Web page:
Long COVID can cause lingering symptoms for months – maybe yearsAug 08, 2022 11:45AM ● By Long COVID, where symptoms of COVID last longer than four weeks, is an ongoing problems experienced by millions of American’s including Cole Checketts in Woods Cross
Cole Checketts, pictured here with his family, has experience COVID symptoms for about 10 months. Photo courtesy of Julie Checketts
It has been estimated that up to 20 million Americans are still affected by long COVID, a suite of symptoms that can linger for weeks, months or longer after the initial infection. Most people recover from COVID within a couple of weeks, but some people (10-30%) retain viral remnants for much longer with difficult symptoms to go with them. The lingering symptoms are thought to come from three sources: damage to the body’s cells from the virus, damage from being intubated and other treatments associated with acute hospital care, or just re-infection that can recur over and over after you have “recovered.” One of the most debilitating lingering symptom is a sense of fatigue or malaise that can make it hard to be productive or think clearly. Anxiety, depression, insomnia, brain fog are reported along with more obvious symptoms like continued loss or taste or smell with loss of appetite, shortness of breath from lung damage, kidney injury, or cardiovascular problems like blood clots. Children are more likely to experience fatigue, difficulties sleeping and concentration problems that resolves within a couple of months. Long COVID is more likely to be experienced by women – this trend has been studied in America, as well as across Asia and Europe.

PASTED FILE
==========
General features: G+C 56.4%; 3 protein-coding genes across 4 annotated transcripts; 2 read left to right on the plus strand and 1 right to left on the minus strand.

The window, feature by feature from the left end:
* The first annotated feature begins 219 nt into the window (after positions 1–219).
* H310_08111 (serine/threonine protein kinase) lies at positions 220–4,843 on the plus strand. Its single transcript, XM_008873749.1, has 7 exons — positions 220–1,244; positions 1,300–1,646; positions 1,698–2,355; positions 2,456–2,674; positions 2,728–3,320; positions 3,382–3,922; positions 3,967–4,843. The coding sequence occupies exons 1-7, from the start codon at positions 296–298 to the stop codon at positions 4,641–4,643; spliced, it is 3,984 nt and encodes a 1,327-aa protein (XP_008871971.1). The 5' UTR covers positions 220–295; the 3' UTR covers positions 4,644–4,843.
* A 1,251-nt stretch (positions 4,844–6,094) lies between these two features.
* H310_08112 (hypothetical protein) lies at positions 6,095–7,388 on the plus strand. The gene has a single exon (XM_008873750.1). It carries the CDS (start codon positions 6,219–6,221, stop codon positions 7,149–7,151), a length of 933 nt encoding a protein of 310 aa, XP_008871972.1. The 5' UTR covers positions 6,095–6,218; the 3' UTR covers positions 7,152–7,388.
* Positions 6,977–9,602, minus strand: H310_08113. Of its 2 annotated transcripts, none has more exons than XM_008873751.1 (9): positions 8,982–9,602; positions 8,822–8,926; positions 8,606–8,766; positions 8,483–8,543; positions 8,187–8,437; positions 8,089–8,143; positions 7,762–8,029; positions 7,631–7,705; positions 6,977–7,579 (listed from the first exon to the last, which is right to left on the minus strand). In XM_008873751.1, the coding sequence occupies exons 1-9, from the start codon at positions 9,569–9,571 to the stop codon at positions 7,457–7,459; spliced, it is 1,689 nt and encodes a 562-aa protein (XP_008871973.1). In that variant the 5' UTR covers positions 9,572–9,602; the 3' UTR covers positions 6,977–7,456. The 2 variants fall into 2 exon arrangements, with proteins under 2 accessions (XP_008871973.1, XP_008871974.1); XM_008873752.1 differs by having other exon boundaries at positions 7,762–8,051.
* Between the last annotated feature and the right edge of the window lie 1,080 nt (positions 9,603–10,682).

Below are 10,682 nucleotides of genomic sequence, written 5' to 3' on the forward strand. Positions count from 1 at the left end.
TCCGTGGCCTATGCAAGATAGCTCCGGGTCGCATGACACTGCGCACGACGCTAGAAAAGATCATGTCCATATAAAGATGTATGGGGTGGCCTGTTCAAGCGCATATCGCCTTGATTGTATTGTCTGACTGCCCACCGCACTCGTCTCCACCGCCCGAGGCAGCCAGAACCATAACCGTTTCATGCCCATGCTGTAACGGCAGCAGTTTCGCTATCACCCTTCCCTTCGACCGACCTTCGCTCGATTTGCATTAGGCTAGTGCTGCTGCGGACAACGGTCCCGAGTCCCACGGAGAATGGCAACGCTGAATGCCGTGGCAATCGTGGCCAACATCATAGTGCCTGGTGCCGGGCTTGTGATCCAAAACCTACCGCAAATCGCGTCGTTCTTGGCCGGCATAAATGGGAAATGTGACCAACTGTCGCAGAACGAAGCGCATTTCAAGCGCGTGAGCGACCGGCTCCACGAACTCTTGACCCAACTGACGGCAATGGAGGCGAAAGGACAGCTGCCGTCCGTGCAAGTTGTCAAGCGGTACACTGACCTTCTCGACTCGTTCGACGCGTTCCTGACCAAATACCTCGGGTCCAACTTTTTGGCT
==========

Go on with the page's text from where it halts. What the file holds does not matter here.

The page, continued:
Last August when Utah experienced the worst air quality in the world due to wildfires and wind, Cole Checketts of Woods Cross felt lousy with mild symptoms that he thought were just due to the smoke in the air. Being a mechanic, he relies on his sense of smell to diagnose problems under the hood. The smell of burning coolant, for example, can indicate a small leak even before the fluid starts collecting under the car. One of his mechanics asked him to check out a strange smell, and he could smell nothing. Total loss of smell lasted for a couple of weeks and then he started to smell a little bit. The returning sense only picked up unpleasant smells. “Everything smelled like burning mucous.”
Even now, 10 months later, Checketts said, “I was eating watermelon and it smelled like wet, molding grass.” On Father’s Day, he could hardly taste his celebratory burger. He is hoping that his sense of smell will eventually return, but is unsure if treatment will be helpful since it is not even understood how smell/taste is lost due to COVID, whether it is damaged cells or a messed-up brain issue. He has also experienced “brain fog” since having COVID. “I have always had a decent vocabulary, but now I see an object in front of me and can’t remember the word for it and names of people are especially hard,” said Checketts.
Like other viruses, including the ones that causes cold sores or mono, the body can store reservoirs of a virus that can allow the virus to persist. COVID reservoirs have been found in the intestines, breast tissue, appendix, and lungs months or even years after the initial infection. The goal is a truce between the virus and the immune system. Treatment should be more holistic or comprehensive targeting immune health and general well-being. Getting a vaccination can reduce the chances of getting long COVID especially past the four-month mark. President Biden has empowered the secretary of Health and Human Services to create a plan for long COVID and the National Institute of Health has started a study called RECOVER to understand, prevent and treat long COVID. Hopefully, effective treatments are on the horizon, but compassion and understanding are needed presently for those still struggling with lingering effects of the pandemic.λ